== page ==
MHMB: As a band you are also curious, otherwise you probably wouldn’t have chosen an approach of including more electronic elements. What fascinates me again and again is that, as an instrumental band, you have more depth and meaningfulness in the songs than some bands that write songs with lyrics. Does that come naturally with the songwriting or is it really hard work?

Jan: In the beginning we never know what where we are heading to. We always start from scratch. As soon as we had the idea that everything should move in such a thematically direction, we knew that it would be more electronic, because it fits the concept and the topic ‘future’ very well. We have always had electronic elements in our music, very subtle in the beginning and then in the course of time more and more. This time we focused a little bit more on that, while on the last record the riffs were much more dominant. It wasn’t planned at that time either. We just started writing the ‘Boundless’ record and that’s what came out of it. We thought: “Oh, it’s pretty hard, somehow”. This time we wanted to create a kind of counter concept and that’s where the electronic approach came into play. That’s why we approached the songwriting slightly different than on the last record. We approached a few things in a very traditional way, meaning we meet and jam, but this time we also started with electronic sounds, which we usually added at the end of the process. With ‘Ashes’, for example, everything but the guitars was done first and with ‘Voices’ it was the same.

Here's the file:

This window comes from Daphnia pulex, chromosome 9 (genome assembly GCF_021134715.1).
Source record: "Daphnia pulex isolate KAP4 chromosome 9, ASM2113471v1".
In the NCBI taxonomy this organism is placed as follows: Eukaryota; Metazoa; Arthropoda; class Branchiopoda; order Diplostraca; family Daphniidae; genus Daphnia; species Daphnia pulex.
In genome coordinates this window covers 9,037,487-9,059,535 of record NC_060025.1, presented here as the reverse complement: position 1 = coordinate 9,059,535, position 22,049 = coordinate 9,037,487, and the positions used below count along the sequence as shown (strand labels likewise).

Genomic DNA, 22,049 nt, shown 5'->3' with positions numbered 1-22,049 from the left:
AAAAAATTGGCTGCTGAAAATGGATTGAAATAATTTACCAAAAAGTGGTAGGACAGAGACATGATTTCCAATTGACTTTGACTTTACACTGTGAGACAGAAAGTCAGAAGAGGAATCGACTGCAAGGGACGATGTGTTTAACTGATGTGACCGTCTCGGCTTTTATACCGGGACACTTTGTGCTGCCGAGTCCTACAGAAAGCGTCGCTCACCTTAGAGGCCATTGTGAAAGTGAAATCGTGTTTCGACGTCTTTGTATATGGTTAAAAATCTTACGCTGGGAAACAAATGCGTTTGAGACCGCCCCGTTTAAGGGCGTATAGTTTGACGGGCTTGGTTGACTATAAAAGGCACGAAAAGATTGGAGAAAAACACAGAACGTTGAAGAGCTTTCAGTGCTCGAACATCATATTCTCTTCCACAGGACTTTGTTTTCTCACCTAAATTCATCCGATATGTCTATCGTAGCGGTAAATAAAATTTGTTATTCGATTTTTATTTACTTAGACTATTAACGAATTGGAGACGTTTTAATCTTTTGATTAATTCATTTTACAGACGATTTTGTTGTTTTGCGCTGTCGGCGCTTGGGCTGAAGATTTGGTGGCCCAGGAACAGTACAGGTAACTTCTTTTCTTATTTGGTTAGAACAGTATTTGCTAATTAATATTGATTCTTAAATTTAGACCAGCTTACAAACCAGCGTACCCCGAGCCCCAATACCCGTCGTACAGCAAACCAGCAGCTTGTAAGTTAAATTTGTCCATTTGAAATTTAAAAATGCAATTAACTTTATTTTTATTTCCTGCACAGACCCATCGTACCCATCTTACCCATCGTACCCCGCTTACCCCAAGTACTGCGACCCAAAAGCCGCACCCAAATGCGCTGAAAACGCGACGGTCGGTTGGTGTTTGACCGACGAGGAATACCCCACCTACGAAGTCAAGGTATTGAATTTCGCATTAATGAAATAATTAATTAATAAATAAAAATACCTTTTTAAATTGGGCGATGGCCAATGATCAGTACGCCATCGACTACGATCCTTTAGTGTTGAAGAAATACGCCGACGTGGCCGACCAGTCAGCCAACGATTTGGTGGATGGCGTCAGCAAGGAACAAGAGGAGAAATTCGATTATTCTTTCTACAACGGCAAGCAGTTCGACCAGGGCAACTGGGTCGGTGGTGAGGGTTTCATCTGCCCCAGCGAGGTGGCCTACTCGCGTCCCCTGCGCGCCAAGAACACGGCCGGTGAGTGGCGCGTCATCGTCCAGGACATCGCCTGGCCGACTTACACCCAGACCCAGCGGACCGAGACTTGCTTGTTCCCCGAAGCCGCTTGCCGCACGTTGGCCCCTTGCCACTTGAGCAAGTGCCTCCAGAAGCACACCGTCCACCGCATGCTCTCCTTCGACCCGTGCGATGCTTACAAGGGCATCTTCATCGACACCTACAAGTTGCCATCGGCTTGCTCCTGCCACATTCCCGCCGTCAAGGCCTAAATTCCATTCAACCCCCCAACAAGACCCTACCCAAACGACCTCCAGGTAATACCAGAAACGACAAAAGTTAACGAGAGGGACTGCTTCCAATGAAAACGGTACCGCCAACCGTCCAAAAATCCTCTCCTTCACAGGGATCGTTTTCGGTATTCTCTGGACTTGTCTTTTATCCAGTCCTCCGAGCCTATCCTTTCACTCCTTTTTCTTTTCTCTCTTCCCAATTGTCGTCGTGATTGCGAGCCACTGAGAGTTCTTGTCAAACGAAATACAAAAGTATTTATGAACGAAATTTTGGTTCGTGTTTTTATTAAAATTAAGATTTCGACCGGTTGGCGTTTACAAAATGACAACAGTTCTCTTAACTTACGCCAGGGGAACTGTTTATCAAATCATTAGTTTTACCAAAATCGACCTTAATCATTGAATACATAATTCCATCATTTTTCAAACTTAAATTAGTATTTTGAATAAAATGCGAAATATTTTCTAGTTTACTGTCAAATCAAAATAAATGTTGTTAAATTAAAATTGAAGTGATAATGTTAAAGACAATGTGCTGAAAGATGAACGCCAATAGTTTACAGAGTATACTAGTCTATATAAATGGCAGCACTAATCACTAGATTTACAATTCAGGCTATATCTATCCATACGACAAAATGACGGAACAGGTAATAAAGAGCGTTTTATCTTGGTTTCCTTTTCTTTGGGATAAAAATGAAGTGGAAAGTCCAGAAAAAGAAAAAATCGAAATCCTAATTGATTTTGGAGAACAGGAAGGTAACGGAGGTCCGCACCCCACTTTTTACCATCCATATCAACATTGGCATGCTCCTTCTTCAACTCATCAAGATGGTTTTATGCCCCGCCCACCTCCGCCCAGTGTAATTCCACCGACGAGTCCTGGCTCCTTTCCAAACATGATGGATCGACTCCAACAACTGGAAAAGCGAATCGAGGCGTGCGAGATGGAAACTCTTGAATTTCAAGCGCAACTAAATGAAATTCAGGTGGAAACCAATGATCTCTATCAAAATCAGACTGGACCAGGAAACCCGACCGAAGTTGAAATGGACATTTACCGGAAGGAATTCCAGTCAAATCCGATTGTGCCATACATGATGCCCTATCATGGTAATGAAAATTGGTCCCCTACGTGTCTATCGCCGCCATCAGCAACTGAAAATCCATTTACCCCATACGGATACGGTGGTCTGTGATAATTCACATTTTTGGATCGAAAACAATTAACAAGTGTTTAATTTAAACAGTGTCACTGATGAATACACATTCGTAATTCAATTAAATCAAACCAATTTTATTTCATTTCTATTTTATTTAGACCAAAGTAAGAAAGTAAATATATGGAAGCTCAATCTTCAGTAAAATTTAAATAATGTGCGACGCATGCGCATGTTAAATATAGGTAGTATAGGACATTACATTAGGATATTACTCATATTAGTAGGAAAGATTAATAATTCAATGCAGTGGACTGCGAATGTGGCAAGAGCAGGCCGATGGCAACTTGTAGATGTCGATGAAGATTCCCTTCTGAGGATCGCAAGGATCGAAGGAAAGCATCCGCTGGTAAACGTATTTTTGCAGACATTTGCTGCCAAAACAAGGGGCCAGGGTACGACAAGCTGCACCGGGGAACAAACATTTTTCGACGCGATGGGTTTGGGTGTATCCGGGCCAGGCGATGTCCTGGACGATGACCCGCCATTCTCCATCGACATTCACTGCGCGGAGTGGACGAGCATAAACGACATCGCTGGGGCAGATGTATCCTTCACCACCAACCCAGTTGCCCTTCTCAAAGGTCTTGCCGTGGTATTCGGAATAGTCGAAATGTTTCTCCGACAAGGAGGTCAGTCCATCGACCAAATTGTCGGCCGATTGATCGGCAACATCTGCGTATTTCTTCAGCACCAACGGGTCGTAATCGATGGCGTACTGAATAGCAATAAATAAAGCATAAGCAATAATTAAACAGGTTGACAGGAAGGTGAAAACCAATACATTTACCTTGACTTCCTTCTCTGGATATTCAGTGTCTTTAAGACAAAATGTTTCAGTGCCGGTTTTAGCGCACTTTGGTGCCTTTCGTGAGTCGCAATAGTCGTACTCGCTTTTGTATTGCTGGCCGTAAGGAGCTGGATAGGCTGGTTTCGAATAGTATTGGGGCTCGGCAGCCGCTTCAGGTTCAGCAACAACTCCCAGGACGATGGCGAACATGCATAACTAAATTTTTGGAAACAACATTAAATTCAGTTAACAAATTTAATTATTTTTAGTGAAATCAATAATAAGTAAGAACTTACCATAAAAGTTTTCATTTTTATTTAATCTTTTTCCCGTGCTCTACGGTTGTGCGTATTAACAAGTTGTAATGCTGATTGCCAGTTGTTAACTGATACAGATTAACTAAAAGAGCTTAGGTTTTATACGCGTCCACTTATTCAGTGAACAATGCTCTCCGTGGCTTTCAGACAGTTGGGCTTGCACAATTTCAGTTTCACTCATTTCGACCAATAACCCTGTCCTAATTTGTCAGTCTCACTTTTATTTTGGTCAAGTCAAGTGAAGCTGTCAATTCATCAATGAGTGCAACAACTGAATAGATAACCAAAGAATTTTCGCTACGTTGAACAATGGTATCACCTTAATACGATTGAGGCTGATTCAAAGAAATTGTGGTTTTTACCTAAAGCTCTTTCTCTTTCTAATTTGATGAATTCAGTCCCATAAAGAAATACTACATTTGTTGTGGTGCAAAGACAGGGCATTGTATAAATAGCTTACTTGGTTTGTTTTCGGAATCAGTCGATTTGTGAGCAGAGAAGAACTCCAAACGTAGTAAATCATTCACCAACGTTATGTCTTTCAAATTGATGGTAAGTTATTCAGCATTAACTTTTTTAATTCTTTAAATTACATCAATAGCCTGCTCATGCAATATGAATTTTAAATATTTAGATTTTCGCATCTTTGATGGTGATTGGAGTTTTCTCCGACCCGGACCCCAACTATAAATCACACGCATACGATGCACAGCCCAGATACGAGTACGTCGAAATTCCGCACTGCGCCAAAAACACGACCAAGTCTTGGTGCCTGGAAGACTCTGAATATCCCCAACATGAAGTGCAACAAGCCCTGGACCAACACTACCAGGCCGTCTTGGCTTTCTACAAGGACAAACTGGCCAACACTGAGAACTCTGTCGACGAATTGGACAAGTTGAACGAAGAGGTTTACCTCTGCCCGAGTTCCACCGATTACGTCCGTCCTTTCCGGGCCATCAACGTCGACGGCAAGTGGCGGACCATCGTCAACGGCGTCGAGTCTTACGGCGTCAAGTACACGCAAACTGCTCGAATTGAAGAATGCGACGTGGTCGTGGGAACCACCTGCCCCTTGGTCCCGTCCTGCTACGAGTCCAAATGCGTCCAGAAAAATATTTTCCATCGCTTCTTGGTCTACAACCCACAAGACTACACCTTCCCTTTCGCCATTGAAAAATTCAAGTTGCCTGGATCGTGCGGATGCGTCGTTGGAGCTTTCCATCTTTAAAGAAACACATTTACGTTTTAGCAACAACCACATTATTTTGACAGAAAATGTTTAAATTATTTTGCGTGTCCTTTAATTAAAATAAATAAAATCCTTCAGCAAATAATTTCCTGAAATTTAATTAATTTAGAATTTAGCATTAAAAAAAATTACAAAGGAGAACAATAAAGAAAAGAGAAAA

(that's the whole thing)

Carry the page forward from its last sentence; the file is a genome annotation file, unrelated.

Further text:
MHMB: It’s interesting that you mention these two songs, because with these two tunes I think that the electronic sounds get through the most. Let’s stick to the electronic theme for a moment. The sound can be cold and mechanic. I think about bands like Kraftwerk. Your sound is futuristic but still organic and warm. Did you guys put special emphasis on this?

Jan: It’s like this, you record the drums and it’s properly done with a drummer, but the sounds are at least partly replaced by samples. We didn’t want that at this point. We rented an incredibly expensive room in Hannover, where we recorded the drums, where you can get the best possible sound with natural means and as good as possible microphones. This time it was important to us that it doesn’t collide with the electronic parts so that everything sounds very organic. We also made sure that the electronic sounds aren’t super modern or just 80’s. We used elements from all decades of electronic music so that the everything feels timeless and doesn’t lose its warmth. It’s probably the most organic record for a long time despite the electronic sounds. 

MHMB: Long Distance Calling recently posted a video on Facebook where you guys described yourselves almost as nerds in terms of sound. Are you perfectionists?

Jan: Terrible. Yes.